Fellow Scouts and Scouters:
Today, with the Nation at war, we observe the thirty-third birthday of the Boy Scouts of America. The job of winning the war and assuring a decent and lasting peace is the concern of every American.
I heartily approve the slogan adopted for the Boy Scouts for 1943—to "toughen up, buckle down, carry on to victory." I am informed that to date more than 327 of those who have been decorated for heroism by our country have been identified as having had scout training.
The leaders of our armed forces in training camps and on the battle fronts have emphasized the value of scout training in developing knowledge and skill, as well as courage, self-reliance, resourcefulness, and initiative which are proving to be so essential in our determination to win the war.
I have always been a staunch believer in scouting, and now, in time of war, as your honorary president, I urge everyone connected with scouting, boys and men, to see to it that scouting is maintained at its full strength and effectiveness as a practical contribution to the war effort.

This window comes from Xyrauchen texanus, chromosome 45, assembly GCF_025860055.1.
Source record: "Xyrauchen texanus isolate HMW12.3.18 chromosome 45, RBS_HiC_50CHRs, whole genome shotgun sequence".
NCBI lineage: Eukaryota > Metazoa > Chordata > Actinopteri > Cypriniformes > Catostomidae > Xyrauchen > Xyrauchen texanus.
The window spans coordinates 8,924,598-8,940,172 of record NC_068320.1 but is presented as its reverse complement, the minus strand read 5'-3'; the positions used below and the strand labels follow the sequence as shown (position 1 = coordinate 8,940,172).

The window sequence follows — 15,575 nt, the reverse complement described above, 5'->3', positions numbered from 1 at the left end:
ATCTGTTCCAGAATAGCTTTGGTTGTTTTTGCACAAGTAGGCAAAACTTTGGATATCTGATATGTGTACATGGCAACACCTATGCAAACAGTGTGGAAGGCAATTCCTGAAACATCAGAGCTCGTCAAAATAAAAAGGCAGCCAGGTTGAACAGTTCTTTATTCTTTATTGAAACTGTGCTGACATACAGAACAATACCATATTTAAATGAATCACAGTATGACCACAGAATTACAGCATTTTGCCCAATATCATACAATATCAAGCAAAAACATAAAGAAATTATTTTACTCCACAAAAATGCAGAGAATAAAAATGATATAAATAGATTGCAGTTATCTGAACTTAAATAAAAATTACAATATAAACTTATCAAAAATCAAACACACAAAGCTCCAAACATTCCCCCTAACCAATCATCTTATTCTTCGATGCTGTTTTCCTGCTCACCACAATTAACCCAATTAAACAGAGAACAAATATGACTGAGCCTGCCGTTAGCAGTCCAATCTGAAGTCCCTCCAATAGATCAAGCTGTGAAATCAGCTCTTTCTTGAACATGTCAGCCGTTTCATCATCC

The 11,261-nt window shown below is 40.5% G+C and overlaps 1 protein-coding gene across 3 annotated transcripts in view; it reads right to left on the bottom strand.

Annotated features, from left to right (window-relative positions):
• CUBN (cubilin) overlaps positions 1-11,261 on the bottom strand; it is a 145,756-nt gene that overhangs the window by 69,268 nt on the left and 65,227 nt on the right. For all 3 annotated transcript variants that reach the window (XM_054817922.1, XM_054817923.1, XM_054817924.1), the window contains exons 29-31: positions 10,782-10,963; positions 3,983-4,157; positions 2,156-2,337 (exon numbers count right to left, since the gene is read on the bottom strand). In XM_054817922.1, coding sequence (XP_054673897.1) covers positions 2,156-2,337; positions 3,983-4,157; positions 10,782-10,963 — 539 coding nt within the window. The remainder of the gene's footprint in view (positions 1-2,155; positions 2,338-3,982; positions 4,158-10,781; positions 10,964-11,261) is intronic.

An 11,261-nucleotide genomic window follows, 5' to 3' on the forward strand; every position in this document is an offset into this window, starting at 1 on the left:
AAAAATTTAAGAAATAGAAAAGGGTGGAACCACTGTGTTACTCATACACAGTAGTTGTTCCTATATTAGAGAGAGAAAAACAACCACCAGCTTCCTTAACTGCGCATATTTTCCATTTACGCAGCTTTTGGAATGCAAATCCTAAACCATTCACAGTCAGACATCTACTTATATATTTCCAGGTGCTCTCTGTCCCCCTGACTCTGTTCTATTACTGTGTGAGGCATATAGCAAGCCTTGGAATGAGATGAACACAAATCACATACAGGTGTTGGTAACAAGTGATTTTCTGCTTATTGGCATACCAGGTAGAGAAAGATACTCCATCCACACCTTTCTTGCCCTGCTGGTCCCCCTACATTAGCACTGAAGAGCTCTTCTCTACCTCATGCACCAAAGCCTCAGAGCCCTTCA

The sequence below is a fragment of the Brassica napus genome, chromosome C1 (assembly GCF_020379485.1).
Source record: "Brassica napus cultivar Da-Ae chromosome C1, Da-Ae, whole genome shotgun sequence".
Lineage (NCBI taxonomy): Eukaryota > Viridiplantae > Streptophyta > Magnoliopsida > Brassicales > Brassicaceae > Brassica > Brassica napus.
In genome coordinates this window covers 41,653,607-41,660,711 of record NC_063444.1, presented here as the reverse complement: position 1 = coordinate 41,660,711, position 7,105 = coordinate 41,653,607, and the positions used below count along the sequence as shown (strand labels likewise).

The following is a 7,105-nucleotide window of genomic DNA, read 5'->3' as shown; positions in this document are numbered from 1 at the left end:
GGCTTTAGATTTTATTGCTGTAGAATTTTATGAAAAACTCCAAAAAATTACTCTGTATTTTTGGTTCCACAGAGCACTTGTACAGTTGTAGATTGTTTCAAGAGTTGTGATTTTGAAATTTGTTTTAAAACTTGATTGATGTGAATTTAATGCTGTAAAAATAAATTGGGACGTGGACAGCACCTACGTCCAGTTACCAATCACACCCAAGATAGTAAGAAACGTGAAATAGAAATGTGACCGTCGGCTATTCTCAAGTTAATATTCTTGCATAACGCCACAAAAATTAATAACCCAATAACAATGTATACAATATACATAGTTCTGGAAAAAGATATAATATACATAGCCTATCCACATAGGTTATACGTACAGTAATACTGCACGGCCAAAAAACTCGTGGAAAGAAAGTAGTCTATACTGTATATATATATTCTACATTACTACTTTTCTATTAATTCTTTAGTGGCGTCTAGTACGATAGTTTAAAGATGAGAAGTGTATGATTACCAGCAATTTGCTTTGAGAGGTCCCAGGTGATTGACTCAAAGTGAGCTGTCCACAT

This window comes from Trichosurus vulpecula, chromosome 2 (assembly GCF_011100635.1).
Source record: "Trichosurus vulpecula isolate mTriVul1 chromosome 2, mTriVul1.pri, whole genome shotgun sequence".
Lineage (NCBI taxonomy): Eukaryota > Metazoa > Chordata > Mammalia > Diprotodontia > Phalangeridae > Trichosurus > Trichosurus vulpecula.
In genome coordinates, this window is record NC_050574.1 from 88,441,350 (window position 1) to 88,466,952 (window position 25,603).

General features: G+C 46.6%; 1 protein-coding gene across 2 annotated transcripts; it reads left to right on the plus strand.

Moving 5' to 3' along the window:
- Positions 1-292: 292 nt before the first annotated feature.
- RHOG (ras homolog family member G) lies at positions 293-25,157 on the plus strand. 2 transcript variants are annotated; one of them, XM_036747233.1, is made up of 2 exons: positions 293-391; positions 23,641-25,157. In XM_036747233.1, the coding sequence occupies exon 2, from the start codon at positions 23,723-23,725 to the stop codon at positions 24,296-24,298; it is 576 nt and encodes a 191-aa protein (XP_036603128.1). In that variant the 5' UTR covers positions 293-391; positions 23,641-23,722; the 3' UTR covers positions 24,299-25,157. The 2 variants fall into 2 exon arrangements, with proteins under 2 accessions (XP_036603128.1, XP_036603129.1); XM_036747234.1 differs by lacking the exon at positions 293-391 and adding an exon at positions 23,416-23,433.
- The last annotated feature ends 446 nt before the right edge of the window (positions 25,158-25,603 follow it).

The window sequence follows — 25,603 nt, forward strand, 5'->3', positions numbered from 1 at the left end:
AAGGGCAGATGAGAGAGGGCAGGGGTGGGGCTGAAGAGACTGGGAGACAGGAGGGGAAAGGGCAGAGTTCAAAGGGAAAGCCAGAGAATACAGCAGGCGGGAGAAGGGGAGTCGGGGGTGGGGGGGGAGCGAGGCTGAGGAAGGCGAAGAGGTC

Certainly those who help to make boys physically strong, mentally awake, and morally straight in these times deserve the appreciation of all who are leaders in America. I am confident that full cooperation will be accorded leaders of the Boy Scouts of America, who are dealing with a most important aspect of our manpower problem.
So I bring greetings on this the thirty-third birthday to all the members of the Boy Scouts of America and say:
"Reach out and make it possible for every boy who wants to be a cub or a Scout to have a meeting place and the necessary leadership as a service to your country. Carry on! Make your slogan for 1943—'Toughen up, buckle down, carry on to victory'-a definite and vital part of all of your activities."